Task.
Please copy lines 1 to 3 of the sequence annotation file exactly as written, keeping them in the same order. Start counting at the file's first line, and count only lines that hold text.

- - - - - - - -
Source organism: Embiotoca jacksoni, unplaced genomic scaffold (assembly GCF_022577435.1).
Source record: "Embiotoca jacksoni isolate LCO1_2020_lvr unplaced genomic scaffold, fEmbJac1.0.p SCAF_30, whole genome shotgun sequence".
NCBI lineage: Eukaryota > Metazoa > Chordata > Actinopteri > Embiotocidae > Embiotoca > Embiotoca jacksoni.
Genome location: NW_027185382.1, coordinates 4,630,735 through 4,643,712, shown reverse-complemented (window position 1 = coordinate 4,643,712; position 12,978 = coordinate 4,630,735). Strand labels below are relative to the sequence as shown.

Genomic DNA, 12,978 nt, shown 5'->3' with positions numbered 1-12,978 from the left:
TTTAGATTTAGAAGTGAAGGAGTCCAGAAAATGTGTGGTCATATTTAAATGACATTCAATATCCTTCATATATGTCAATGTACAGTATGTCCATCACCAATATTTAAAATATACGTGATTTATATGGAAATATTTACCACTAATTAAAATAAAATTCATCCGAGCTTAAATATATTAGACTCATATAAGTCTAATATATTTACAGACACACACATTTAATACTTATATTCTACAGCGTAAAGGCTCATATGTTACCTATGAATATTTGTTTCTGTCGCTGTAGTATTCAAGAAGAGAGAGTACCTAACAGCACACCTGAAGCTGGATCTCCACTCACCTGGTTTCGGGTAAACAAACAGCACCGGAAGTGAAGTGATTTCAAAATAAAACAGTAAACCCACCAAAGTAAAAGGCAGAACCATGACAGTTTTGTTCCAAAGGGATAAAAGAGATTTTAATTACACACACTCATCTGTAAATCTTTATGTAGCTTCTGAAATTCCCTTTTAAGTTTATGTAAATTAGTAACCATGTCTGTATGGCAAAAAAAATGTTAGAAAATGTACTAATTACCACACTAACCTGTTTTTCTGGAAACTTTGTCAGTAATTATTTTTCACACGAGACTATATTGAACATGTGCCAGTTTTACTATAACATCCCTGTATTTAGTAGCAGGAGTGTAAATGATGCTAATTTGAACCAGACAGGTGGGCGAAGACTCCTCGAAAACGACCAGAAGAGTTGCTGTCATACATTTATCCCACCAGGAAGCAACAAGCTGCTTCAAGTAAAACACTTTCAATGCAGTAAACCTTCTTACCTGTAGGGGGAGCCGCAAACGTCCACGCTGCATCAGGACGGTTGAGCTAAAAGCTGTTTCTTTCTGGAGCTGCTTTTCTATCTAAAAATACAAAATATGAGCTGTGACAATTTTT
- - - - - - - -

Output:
Source organism: Embiotoca jacksoni, unplaced genomic scaffold (assembly GCF_022577435.1).
Source record: "Embiotoca jacksoni isolate LCO1_2020_lvr unplaced genomic scaffold, fEmbJac1.0.p SCAF_30, whole genome shotgun sequence".
NCBI lineage: Eukaryota > Metazoa > Chordata > Actinopteri > Embiotocidae > Embiotoca > Embiotoca jacksoni.